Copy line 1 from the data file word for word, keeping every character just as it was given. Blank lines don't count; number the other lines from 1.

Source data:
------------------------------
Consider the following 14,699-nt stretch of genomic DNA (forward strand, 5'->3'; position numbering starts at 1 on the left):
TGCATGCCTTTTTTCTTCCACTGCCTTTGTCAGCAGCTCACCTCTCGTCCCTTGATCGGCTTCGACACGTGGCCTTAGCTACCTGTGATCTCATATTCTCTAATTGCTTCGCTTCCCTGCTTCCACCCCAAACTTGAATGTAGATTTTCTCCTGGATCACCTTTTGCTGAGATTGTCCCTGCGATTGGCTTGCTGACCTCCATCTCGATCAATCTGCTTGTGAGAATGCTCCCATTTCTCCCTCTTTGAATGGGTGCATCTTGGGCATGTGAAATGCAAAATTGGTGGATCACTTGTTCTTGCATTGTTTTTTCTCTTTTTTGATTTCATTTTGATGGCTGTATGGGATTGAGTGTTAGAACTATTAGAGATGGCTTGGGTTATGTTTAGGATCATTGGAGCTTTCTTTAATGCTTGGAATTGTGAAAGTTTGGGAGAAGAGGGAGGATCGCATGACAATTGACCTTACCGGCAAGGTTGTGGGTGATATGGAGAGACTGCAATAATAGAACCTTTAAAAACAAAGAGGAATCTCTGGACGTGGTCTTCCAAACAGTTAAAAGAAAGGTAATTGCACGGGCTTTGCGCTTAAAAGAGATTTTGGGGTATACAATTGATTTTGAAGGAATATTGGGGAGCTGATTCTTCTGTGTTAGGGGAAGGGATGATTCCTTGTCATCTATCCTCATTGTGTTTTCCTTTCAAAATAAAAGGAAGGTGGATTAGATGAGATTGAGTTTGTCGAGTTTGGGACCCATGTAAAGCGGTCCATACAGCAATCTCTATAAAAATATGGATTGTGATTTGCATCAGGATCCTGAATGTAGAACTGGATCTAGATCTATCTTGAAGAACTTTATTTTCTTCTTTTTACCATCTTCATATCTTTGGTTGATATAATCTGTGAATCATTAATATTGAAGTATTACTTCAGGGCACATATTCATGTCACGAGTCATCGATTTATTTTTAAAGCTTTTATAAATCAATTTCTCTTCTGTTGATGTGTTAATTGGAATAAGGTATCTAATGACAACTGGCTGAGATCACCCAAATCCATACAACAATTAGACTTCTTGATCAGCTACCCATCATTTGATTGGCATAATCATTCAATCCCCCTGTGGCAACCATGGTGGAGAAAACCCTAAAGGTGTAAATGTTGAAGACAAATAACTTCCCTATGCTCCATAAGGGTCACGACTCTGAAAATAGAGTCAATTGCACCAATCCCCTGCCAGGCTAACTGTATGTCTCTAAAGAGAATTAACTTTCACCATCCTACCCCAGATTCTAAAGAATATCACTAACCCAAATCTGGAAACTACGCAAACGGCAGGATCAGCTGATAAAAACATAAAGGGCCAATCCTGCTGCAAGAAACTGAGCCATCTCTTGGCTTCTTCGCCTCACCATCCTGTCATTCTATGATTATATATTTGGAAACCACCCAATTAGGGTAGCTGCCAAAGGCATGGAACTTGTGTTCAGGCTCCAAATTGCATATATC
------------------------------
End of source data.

Consider the following 14,699-nt stretch of genomic DNA (forward strand, 5'->3'; position numbering starts at 1 on the left):